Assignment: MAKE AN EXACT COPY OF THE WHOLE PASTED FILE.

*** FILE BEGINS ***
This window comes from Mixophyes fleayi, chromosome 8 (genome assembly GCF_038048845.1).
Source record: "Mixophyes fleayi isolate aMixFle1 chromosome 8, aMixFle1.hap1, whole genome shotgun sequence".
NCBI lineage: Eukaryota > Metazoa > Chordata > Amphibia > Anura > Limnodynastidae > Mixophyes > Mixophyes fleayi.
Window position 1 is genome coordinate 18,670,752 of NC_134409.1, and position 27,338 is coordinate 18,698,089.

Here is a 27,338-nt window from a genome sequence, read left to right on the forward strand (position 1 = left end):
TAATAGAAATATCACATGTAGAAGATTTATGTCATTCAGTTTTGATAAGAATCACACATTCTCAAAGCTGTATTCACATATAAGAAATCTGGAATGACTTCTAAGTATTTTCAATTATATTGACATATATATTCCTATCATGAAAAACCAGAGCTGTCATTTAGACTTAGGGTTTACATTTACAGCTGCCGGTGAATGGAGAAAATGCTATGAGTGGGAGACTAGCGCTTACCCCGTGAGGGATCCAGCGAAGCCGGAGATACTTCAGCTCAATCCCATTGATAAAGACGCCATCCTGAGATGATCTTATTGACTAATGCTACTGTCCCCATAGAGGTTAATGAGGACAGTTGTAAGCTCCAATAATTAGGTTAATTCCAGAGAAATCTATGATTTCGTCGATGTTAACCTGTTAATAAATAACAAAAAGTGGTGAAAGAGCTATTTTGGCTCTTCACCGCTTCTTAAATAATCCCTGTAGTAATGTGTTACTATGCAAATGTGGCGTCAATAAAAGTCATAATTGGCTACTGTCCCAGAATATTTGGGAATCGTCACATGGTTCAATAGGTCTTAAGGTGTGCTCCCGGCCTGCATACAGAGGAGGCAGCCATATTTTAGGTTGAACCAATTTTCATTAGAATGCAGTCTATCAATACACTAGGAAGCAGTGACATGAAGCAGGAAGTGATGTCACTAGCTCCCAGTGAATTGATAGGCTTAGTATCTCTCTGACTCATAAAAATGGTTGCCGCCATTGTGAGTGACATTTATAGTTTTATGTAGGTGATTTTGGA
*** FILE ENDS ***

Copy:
This window comes from Mixophyes fleayi, chromosome 8 (genome assembly GCF_038048845.1).
Source record: "Mixophyes fleayi isolate aMixFle1 chromosome 8, aMixFle1.hap1, whole genome shotgun sequence".
NCBI lineage: Eukaryota > Metazoa > Chordata > Amphibia > Anura > Limnodynastidae > Mixophyes > Mixophyes fleayi.
Window position 1 is genome coordinate 18,670,752 of NC_134409.1, and position 27,338 is coordinate 18,698,089.

Here is a 27,338-nt window from a genome sequence, read left to right on the forward strand (position 1 = left end):
TAATAGAAATATCACATGTAGAAGATTTATGTCATTCAGTTTTGATAAGAATCACACATTCTCAAAGCTGTATTCACATATAAGAAATCTGGAATGACTTCTAAGTATTTTCAATTATATTGACATATATATTCCTATCATGAAAAACCAGAGCTGTCATTTAGACTTAGGGTTTACATTTACAGCTGCCGGTGAATGGAGAAAATGCTATGAGTGGGAGACTAGCGCTTACCCCGTGAGGGATCCAGCGAAGCCGGAGATACTTCAGCTCAATCCCATTGATAAAGACGCCATCCTGAGATGATCTTATTGACTAATGCTACTGTCCCCATAGAGGTTAATGAGGACAGTTGTAAGCTCCAATAATTAGGTTAATTCCAGAGAAATCTATGATTTCGTCGATGTTAACCTGTTAATAAATAACAAAAAGTGGTGAAAGAGCTATTTTGGCTCTTCACCGCTTCTTAAATAATCCCTGTAGTAATGTGTTACTATGCAAATGTGGCGTCAATAAAAGTCATAATTGGCTACTGTCCCAGAATATTTGGGAATCGTCACATGGTTCAATAGGTCTTAAGGTGTGCTCCCGGCCTGCATACAGAGGAGGCAGCCATATTTTAGGTTGAACCAATTTTCATTAGAATGCAGTCTATCAATACACTAGGAAGCAGTGACATGAAGCAGGAAGTGATGTCACTAGCTCCCAGTGAATTGATAGGCTTAGTATCTCTCTGACTCATAAAAATGGTTGCCGCCATTGTGAGTGACATTTATAGTTTTATGTAGGTGATTTTGGA